Friday, January 01, 2010

Film Review: "Nowhere Boy" (John Lennon)

John Lennon's tortuous early life is not fully explained until the final third of this film. His birth-mother Julia Lennon seems to have suffered from something like bipolar disorder. Acted beautifully by Anne-Marie Duff (Fiona from Shameless) she is basically a hippy with periodic descents into supine can't-cope.

John was conceived with merchant seaman Alf during the war. In Alf's long absences Julia takes up with a series of other men, conceiving their children. Post-war, husband Alf emigrates to New Zealand wishing to take the five year old John Lennon with him. In the tussle which ensues, Julia's sister Mimi (Kristin Scott Thomas from Four Weddings) "kidnaps" him to keep him in England. For the next ten years John lives with her and is subject to her frigid ways.

Actually I quite liked Aunt Mimi. When John wants her to retune from the Third Programme, she retorts "One does not change channel on Tchaikovsky”; later she reluctantly supports John when he forms his first skiffle band, The Quarrymen, muttering sotto voce "it's not exactly Bach, is it?"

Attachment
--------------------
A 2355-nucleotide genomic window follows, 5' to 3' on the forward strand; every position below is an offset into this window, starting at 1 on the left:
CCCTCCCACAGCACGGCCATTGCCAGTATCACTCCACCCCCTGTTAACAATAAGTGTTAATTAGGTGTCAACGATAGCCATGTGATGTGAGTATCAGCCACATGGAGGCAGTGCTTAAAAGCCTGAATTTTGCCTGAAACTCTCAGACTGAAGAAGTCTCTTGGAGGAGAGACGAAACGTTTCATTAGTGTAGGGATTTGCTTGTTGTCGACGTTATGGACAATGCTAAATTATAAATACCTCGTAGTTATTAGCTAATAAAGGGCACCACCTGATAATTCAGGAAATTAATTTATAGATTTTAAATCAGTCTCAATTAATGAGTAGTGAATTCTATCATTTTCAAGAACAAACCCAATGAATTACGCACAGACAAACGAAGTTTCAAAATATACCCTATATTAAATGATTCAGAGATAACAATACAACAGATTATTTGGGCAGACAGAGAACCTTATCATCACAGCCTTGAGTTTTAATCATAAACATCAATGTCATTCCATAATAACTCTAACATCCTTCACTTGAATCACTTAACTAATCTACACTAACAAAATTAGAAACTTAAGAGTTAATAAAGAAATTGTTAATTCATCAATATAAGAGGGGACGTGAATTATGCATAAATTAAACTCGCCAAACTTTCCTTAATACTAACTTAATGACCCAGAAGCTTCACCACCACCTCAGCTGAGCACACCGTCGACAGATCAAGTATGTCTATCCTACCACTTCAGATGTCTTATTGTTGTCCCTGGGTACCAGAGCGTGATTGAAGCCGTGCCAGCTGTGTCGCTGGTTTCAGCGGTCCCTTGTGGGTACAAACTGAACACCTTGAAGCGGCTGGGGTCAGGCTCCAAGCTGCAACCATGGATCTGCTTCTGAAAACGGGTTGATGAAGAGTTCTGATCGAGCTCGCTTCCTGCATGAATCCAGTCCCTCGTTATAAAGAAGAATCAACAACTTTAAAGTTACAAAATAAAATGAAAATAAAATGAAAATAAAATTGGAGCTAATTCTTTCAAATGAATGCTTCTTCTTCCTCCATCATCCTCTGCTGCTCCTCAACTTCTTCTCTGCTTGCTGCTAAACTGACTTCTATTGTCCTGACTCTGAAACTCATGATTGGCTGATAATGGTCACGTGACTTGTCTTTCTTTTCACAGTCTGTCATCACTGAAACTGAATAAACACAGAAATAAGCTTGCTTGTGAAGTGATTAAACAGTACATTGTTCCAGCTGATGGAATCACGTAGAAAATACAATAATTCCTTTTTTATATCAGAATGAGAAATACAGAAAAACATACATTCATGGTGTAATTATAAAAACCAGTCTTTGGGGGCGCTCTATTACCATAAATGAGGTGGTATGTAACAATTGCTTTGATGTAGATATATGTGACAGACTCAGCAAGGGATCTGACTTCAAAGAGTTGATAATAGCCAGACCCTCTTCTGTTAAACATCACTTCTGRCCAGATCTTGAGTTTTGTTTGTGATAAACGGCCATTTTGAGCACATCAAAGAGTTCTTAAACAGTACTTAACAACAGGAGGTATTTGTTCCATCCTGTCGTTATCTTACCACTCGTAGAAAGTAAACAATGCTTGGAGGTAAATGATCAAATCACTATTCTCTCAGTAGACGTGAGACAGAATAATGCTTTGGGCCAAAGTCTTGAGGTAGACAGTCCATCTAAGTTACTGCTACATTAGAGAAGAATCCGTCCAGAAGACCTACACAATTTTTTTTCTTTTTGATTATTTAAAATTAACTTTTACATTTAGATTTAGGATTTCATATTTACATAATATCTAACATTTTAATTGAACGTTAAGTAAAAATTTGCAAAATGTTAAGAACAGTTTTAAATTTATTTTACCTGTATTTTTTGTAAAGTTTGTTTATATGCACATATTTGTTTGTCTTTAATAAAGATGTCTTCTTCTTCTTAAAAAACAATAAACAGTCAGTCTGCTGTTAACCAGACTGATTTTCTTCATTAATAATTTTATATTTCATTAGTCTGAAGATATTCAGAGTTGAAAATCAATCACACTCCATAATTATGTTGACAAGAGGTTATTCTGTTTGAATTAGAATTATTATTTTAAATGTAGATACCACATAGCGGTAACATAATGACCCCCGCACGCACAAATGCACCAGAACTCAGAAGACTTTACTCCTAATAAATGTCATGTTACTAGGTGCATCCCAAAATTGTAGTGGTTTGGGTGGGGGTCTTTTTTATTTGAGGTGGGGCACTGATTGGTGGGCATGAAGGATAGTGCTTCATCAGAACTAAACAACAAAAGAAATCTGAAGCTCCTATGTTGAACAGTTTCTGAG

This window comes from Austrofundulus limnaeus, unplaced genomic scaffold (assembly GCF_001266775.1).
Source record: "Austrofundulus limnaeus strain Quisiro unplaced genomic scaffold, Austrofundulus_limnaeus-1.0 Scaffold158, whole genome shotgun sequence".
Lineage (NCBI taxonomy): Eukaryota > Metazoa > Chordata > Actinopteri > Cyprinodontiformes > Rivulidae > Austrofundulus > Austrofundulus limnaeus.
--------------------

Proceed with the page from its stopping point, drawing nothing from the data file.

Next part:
So this is a film in which all the actors get meaty parts and throw themselves into relationships full of grief and angst. The world divides into those who kind of worship John Lennon (I would include Clare in this list). They will think that this film is truly magnificent.

Then there are those who while respecting his talents and drive think that JL was a deeply unpleasant person. As I am in this latter camp, and we had ample screen time with a cocksure, foul-mouthed, chain-smoking, violent and offensive teenager (albeit troubled and with ample cause) I found it hard to empathise with him. So the film for me was interesting in a documentary kind of way but ultimately uninvolving. However, I know that Cosmo Landesman in the Sunday Times review confesses that he blubbed at key points of emotional turmoil so I take that to be the story from the "Lennon is God" camp.

The cinema was pretty empty (maybe 20 people) for this New Years Eve performance. Maybe everyone else was at a party or in a bar, or maybe this was Reading's response to a relatively "arty" film.

As we left I was expecting a town centre full of drunks beating each other up and vomiting on the pavement but it was eerily quiet and deserted. We were home long before the fireworks started in earnest.